- Family Campfires set new pace for outdoor fun as RV Sales Skyrocket during Pandemic
By Bob Holzhei
Sales of recreational vehicles (RV’s) have skyrocketed during the pandemic, as people discover a safe way to embrace nature! Enjoying the outdoors while camping is a safe way to travel while social distancing during the post-coronavirus pandemic era.
There are a lot of first-time buyers as well as veteran campers wanting to upgrade and travel. Folks are tired of being “locked down.” Camping provides one safe way to maximize family time while controlling the environment. And yes, RVs are becoming harder to find, with companies on lockdown.
According to the Recreational Vehicle Industry Association (RVIA), recreational vehicle sales were up more than 75 percent in May of this year. Many folks are discovering the joy of tent camping while cooking meals over a campfire. There’s something intrinsically worthwhile about enjoying the outdoors and getting back to nature. The RVIA adds, “The median annual usage of RVs is increasing from 20 to 25 days per year. This increase is indicative of the changing attitudes towards remote work and the ability for more people to be able to work from a destination more frequently than traditional vacation days afforded in the past.”
Outdoor activities offer many benefits. A 40-minute walk each day reduces stress and calms people.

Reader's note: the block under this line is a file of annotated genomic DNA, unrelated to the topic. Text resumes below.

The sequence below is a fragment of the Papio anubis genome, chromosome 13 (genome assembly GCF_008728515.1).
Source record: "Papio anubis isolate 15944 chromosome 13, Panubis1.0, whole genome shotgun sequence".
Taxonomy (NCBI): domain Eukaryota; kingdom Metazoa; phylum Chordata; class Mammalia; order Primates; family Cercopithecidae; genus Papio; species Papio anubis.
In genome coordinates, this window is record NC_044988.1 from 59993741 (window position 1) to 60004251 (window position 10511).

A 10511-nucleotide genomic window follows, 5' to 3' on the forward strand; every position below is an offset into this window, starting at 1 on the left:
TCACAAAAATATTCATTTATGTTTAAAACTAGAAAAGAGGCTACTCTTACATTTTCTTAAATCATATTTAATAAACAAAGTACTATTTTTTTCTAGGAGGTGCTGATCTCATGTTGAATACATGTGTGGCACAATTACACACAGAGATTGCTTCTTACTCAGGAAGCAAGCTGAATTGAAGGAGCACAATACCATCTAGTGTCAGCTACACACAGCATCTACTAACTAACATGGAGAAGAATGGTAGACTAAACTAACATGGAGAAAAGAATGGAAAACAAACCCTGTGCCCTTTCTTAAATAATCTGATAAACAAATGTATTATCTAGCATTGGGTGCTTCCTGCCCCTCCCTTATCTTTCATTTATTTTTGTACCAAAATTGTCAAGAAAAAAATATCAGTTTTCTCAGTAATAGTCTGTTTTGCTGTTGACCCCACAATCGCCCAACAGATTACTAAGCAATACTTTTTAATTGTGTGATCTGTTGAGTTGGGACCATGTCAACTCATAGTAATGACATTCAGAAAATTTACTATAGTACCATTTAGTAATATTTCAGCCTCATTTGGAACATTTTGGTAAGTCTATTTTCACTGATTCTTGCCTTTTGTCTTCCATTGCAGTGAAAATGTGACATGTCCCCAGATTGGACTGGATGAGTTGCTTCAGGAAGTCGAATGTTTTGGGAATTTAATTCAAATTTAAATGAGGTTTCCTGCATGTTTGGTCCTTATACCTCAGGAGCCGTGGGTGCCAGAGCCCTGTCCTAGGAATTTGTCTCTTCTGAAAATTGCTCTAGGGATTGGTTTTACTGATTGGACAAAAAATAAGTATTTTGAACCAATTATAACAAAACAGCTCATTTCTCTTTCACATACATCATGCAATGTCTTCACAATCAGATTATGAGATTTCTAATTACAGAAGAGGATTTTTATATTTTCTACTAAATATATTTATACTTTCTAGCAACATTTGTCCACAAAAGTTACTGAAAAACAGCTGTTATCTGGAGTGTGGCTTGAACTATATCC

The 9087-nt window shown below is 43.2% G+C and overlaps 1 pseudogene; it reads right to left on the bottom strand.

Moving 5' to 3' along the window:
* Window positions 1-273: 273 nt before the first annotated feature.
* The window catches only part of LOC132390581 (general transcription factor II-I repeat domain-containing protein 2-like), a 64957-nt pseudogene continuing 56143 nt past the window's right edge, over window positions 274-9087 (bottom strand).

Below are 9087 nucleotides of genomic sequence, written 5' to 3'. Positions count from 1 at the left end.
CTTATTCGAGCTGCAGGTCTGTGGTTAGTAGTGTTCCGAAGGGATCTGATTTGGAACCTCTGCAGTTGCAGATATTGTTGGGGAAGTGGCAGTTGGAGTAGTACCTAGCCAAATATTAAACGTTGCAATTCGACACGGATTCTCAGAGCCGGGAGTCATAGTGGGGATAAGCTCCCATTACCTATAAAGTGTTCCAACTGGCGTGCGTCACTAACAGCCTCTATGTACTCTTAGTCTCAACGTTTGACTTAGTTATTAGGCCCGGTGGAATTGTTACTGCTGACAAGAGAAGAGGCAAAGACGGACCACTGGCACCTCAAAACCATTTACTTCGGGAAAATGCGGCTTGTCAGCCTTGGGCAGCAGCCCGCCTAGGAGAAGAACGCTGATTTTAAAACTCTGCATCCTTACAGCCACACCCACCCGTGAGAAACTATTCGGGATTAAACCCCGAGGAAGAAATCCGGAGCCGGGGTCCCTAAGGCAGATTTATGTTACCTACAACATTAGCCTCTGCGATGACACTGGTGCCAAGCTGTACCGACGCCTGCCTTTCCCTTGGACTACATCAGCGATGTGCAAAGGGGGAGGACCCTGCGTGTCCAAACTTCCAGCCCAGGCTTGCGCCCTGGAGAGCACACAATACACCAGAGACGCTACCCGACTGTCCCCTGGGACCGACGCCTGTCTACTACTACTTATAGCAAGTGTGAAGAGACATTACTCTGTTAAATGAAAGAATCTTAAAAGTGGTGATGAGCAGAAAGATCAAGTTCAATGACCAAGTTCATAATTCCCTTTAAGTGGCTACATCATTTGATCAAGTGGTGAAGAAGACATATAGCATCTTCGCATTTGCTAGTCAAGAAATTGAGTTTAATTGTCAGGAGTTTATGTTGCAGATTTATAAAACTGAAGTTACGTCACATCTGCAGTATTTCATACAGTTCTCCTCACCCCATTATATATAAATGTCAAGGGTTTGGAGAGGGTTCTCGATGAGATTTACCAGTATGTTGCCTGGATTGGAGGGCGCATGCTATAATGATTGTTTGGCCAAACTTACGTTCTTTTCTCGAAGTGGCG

I’ve camped in my backyard to experience a change of scenery. Camping at home allows me to think about things I need to take along on the first camping trip of the season. A picnic around a campfire in the backyard is a great way to wind down and discover a new perspective on life while slowing the pace of life down.
Take a walk or hike as part of your daily routine, capture the memories by taking photos and share them later with friends and family.
Our family started camping with a nine-by-nine tent, eventually upgrading to a used pop-up camper, then a used Del-Ray pickup camper, which had a foot of floor missing by the entrance door. The $600 cost of the camper was affordable, and I repaired the flooring with a piece of steel and plywood. We owned this camper for 16-years before selling it for $400 to a gentleman who wanted the furnace and stove to place in his horse trailer. Tales can be told about that stove!
Eventually, a 26-foot new trailer was purchased, which had a bathroom in it. My wife was finally pleased to have indoor plumbing. The following RV was a 34.5-foot fifth-wheel followed by a drive-around 26-foot motor coach, which now allows us to explore the Wild West.
Many healthy outdoor opportunities await discovery while slowing down the pace of life.
Informational resource: https://www.rvia.org